23 September 2016 | infoalwaysacritic
Not the Deepest, but Still Entertaining
There is a large number of mecha/pilot anime series out there for people to enjoy, and Netflix has already produced a mecha in space series in Knights of Sidonia. So what makes this one different?
One appeal is that unlike many other anime series, fan service is almost completely absent in Kuromukuro. With the exception of some minor occurrences, the characters are of a logical proportion, avoiding the over-the-top cutesy styles and expressions of other anime, without getting too gritty and realistic either. You will still have the outrageous hair colours and your typical high school antics, but the series keeps a similar art style along the lines of Gasaraki or AldNoah.Zero, without too many shallow attempts at awkward sexual tension.
Set predominantly around a group of high school students, the series starts strong, with revealing and developing its characters amidst some intense action, but soon begins to meander. A large number of mysteries are presented, and by the end of season 1 not much has been done to explain any of them. This is not unusual for a series of this kind, but, unfortunately, there is not a lot of memorable moments to fill the space, and this takes some of the veneer off of the mandatory cliff-hangar ending to the season.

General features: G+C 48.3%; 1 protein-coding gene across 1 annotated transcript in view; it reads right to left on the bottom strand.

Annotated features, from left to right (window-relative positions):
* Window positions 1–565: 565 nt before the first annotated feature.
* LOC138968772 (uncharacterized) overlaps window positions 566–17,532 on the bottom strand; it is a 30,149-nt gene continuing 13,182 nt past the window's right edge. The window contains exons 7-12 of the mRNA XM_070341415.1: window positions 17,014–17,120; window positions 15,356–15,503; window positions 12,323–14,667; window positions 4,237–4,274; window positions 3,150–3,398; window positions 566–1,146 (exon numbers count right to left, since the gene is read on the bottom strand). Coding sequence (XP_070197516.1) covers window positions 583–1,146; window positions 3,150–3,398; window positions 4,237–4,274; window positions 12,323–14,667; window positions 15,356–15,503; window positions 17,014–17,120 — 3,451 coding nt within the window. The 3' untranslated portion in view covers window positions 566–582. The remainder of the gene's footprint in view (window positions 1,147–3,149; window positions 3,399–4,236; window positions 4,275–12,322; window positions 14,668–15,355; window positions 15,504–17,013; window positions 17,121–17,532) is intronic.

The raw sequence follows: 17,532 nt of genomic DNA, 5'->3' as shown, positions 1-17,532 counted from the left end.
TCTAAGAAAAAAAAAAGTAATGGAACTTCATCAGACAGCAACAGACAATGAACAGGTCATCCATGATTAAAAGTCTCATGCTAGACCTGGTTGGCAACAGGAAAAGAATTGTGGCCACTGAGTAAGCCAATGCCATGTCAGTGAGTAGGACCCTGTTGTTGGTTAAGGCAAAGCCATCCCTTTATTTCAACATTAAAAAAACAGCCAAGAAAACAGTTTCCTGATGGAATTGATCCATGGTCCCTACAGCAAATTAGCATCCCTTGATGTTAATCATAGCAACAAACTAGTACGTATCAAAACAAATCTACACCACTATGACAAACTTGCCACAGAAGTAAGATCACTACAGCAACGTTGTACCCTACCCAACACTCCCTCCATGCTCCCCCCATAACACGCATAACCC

This isn't to say that it is not an enjoyable season. A healthy balance is kept between the relational development of characters and the action in the series. Giant robots battle right from the start amidst glorious explosions, demolishing buildings and their environment. The combat lacks the nuances and uniqueness of the Orbital Knights from Aldnoah.Zero, while sharing some of the same premises. Most of the time robots are displayed recklessly hacking at each other, while the militaries of the world fire weapons at them. This wouldn't be all that bad if they hadn't repeatedly established that they have no effect.
UPDATE *Season 2 sees the action, and the plot, ramp up considerably. The pace increases and key elements are discussed in every episode. Characters are more flushed out, animation is a little tighter and the enemy characters also become more distinct. More engaging than the first, the second season finishes well and without compromising the characters they built in the process.*
Where this series shines is in some of the character's relationships and tensions with their family and with each other. Some of the main characters are one-dimensional, but a handful of them are compelling enough to draw you into their struggles, making you cheer for them when they overcome a particular issue, and feeling for them when they are put down.